It's bleeding sunsets again. It is bleeding tomato ketchup and redemption and acres of cool green hills. Most of all, it's bleeding Rahul. He seeps through my defenses, pushing, coaxing, and singing to me in that crazed highland voice; singing of sugar and spice and all things nice. Rahul wants to write. I only want to sleep. Sleep till the end of the world and beyond. Sleep. Rest. Scream. I can hear the crows calling, calling me to join the empires in their collective belly. They, who have feasted on kings and sacred cows, would now feed on me. Strange honour this is, but surely honour still.
This city reeks of boredom. "Wait for the rain," they say, "it will wash away the dust."What thundering cyclone could wash away the gathered dust of a million years, settled like dew on a million souls? Grey voices. Grey voices in my head, and like the shadow of a whisper, Rahul's. Daring me to hope, coaxing me to madness, calling me home.
Delusions of grandeur are no escape. They weigh one down with responsibility; responsibility to a destiny that may or may not be imagined. They fuel a frenzied reading of the prophets, real or pretend. They lure me on with possibilities. Maybe things will change. Change, maybe, before I am broken.
Rahul is stirring. Shaking his dreadlocks, scattering dandruff and magic. He has slept for a long time. I have not heard his voice for an entire night.
I beheaded the dolls Marie gave me. Their expression didn't change as their heads reluctantly parted company with their rubber bodies. I wish they had. At least that would make me feel guilty for the desecration. For a change, make me feel.
The peak has been sealed off. They don't want people on the hilltops anymore. They only want their gods, their priests and their inflated racial egos. I won't be able to get married there after all.
But Rahul is free. He doesn't care for laws, of man, beast, or physics. Easy for him- it is my body that suffers for his actions. If I die, he will only go to another. He refuses to leave until then. But Rahul is my friend. I only wish he would stop screaming. I'm getting kinda hoarse.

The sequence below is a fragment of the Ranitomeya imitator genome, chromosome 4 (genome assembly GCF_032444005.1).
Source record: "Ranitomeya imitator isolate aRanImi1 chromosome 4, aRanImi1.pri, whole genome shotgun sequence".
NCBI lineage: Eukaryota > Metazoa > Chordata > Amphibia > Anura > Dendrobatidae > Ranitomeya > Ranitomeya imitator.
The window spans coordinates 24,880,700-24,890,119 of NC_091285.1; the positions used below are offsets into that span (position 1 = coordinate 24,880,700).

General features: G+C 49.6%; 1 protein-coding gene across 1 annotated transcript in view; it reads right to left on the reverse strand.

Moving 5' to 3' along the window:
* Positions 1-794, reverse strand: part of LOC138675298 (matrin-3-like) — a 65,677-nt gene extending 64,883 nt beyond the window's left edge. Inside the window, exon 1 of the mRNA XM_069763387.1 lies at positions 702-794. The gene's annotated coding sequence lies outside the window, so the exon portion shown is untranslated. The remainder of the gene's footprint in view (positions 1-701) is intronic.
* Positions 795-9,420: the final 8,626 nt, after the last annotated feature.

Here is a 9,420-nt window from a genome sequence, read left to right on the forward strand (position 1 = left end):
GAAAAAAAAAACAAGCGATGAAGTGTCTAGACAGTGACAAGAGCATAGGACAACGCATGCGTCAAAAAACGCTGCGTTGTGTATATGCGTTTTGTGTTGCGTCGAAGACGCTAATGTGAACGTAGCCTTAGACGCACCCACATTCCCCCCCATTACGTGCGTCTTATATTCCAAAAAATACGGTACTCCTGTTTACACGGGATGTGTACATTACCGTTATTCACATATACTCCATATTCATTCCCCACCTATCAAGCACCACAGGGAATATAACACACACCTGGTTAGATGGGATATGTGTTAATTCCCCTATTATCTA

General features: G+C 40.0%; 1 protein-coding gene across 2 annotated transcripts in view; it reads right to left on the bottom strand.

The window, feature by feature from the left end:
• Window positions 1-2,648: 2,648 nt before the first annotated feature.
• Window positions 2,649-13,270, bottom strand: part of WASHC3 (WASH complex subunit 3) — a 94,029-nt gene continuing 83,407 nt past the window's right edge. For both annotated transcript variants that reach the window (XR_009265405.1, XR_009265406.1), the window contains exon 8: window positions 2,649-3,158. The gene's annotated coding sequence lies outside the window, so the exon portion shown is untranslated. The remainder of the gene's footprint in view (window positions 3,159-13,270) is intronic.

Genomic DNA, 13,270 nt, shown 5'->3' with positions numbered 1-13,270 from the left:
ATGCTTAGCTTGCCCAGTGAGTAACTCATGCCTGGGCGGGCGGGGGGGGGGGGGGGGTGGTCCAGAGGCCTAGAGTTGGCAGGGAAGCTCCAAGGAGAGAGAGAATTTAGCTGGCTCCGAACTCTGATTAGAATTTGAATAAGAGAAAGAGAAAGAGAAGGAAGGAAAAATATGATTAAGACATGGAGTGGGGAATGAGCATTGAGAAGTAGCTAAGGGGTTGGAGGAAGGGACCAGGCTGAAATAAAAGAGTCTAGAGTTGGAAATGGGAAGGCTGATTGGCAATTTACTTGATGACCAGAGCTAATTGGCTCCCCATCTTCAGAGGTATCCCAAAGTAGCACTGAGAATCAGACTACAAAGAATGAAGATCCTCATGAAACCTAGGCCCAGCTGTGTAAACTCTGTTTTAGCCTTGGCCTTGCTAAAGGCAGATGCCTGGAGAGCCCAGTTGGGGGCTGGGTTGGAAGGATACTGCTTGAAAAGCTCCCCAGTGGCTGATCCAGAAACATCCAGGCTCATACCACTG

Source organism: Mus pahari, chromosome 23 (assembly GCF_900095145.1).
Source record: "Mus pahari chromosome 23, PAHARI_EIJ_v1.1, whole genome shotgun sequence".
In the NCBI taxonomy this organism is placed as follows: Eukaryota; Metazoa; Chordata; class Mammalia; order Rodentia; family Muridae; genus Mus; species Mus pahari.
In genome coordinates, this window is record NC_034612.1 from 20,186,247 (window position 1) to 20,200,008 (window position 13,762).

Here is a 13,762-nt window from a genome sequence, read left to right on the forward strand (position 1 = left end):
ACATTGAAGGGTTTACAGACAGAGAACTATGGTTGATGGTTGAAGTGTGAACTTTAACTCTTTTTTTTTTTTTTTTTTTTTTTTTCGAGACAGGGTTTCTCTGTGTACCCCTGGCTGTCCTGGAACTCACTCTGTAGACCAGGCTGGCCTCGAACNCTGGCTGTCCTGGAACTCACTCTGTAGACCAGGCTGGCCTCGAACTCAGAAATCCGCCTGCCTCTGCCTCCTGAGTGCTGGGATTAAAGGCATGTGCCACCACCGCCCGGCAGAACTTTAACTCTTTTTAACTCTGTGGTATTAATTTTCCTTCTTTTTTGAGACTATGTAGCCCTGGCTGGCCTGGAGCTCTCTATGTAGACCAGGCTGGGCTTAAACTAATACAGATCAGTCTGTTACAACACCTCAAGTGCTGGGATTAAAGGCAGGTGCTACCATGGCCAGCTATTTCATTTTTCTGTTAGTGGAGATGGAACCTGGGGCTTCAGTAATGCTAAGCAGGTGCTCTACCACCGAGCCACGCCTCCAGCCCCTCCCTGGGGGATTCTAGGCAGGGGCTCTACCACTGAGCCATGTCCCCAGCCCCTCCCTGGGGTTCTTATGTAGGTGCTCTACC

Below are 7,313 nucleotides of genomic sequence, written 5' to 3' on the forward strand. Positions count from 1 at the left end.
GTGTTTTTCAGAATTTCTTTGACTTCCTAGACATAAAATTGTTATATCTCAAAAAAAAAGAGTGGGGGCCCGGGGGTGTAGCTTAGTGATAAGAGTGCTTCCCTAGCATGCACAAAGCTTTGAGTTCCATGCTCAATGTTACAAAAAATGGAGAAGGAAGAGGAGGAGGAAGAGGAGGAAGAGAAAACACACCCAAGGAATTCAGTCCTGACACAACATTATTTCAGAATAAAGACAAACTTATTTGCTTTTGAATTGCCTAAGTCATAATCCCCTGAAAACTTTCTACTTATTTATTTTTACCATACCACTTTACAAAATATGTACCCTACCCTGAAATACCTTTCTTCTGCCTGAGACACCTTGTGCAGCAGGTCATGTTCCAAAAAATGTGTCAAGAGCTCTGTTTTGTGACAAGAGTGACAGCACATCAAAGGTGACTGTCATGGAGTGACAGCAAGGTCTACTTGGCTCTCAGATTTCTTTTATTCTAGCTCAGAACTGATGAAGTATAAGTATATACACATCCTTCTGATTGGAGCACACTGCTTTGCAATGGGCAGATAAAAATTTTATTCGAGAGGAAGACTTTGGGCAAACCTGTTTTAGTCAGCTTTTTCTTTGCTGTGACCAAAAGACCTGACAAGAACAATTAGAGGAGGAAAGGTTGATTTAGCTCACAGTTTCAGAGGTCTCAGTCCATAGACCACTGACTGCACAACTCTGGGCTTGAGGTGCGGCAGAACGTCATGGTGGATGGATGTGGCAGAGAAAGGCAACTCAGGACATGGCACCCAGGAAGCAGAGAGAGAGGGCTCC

in my teacup
from my father's broken heart
yet i cannot part
the glassy sunshine
and tepid rain
the little joys
without a name
i so so wish that
i could shred
this sea of red
(in a teacup)
but the sweet and sour
from my torn and breaking heart
am putting this up in response to saurabh's testy comment on the last post. an old piece, but maybe he'll like it. i am looking for one called "rahul and i" that i had put on freshlimesoda.com, but the site seems to have closed down. if anyone has a copy lying around, do pass it on?
Mizoram. The land I was born in, left when I was 6, and am returning to after 17 years. I was prepared for the journey: the dramatic change in scenery, the extreme change in food. What I wasn't prepared for was the colour of the sky.
It is all Rahul's fault, really. He has been hankering to go back as long as I can remember. Now it is I who cannot leave.
We start at mid afternoon from Guwahati, 'gateway' to the north east. You can immediately feel the difference as we leave the river plains of Assam and head into the hills of Meghalaya. Meghalaya, where the clouds come home ... but that's another story. We stop at Shillong, the state capital, for the night. What a relief, after the dust and the heat and the flies and the mosquitoes ...
'Mizoram' literally means land of the Mizos (in Mizo). They are a small group, living in the southernmost state of India's northeastern region, and some parts of Myanmar (Burma). Of Mongoloid extraction, they are supposed to have a close affinity with the Thais and the Burmese. Originally headhunting animists, they were converted to Christianity by Welsh missionaries about a hundred years ago.
Rahul is madly in love with the hills, and extremely impatient with anyone who is not. Thank goodness we are on a bus, he would have us cycling in! He may have the will and the spirit, but the body is after all, mine; and it certainly couldn't take such a trip. He says he wants to go to Samlukhai, my grandfather's ancestral village. Samlukhai literally means 'head hanging by hair'; and if the inhabitants are anything like the name of their village, I would rather give it a wide berth. Anyway, it is a night's journey before we reach Aizawl, the state capital, and I am glad to leave decisions till then.
We catch the sunset bus from Shillong. Though this means we are going to miss a lot of the scenery, I am happy. For one thing, I like travelling at sunset. And I'll be able to sleep. Rahul was so excited about the trip I didn't get a wink last night. As we pass through the rolling hills on top of the Shillong plateau, a bit of Rahul's enthusiasm infects me. He is taking photographs of every damn thing ... most of them won't even come out. I manage to catch some sleep after midnight, but Rahul stays wide awake as usual, listening to the drone of the engine and laughing gently with every twist and turn of the road.